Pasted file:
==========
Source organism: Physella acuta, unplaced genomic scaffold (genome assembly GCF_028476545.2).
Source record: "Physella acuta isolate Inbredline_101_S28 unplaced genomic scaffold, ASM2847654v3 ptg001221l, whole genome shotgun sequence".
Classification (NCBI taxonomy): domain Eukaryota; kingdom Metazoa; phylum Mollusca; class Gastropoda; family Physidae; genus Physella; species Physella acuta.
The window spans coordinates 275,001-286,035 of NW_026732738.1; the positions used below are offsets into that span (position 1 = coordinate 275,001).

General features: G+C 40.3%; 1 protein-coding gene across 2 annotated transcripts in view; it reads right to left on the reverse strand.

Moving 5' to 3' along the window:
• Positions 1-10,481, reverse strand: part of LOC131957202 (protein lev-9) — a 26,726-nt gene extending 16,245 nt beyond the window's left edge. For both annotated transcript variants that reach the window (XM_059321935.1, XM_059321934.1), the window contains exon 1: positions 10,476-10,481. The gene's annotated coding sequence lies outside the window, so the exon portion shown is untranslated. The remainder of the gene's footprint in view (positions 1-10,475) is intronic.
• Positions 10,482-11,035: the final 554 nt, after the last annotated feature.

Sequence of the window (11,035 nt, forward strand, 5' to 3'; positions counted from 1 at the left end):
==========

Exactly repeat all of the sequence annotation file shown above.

Source organism: Physella acuta, unplaced genomic scaffold (genome assembly GCF_028476545.2).
Source record: "Physella acuta isolate Inbredline_101_S28 unplaced genomic scaffold, ASM2847654v3 ptg001221l, whole genome shotgun sequence".
Classification (NCBI taxonomy): domain Eukaryota; kingdom Metazoa; phylum Mollusca; class Gastropoda; family Physidae; genus Physella; species Physella acuta.
The window spans coordinates 275,001-286,035 of NW_026732738.1; the positions used below are offsets into that span (position 1 = coordinate 275,001).

General features: G+C 40.3%; 1 protein-coding gene across 2 annotated transcripts in view; it reads right to left on the reverse strand.

Moving 5' to 3' along the window:
• Positions 1-10,481, reverse strand: part of LOC131957202 (protein lev-9) — a 26,726-nt gene extending 16,245 nt beyond the window's left edge. For both annotated transcript variants that reach the window (XM_059321935.1, XM_059321934.1), the window contains exon 1: positions 10,476-10,481. The gene's annotated coding sequence lies outside the window, so the exon portion shown is untranslated. The remainder of the gene's footprint in view (positions 1-10,475) is intronic.
• Positions 10,482-11,035: the final 554 nt, after the last annotated feature.

Sequence of the window (11,035 nt, forward strand, 5' to 3'; positions counted from 1 at the left end):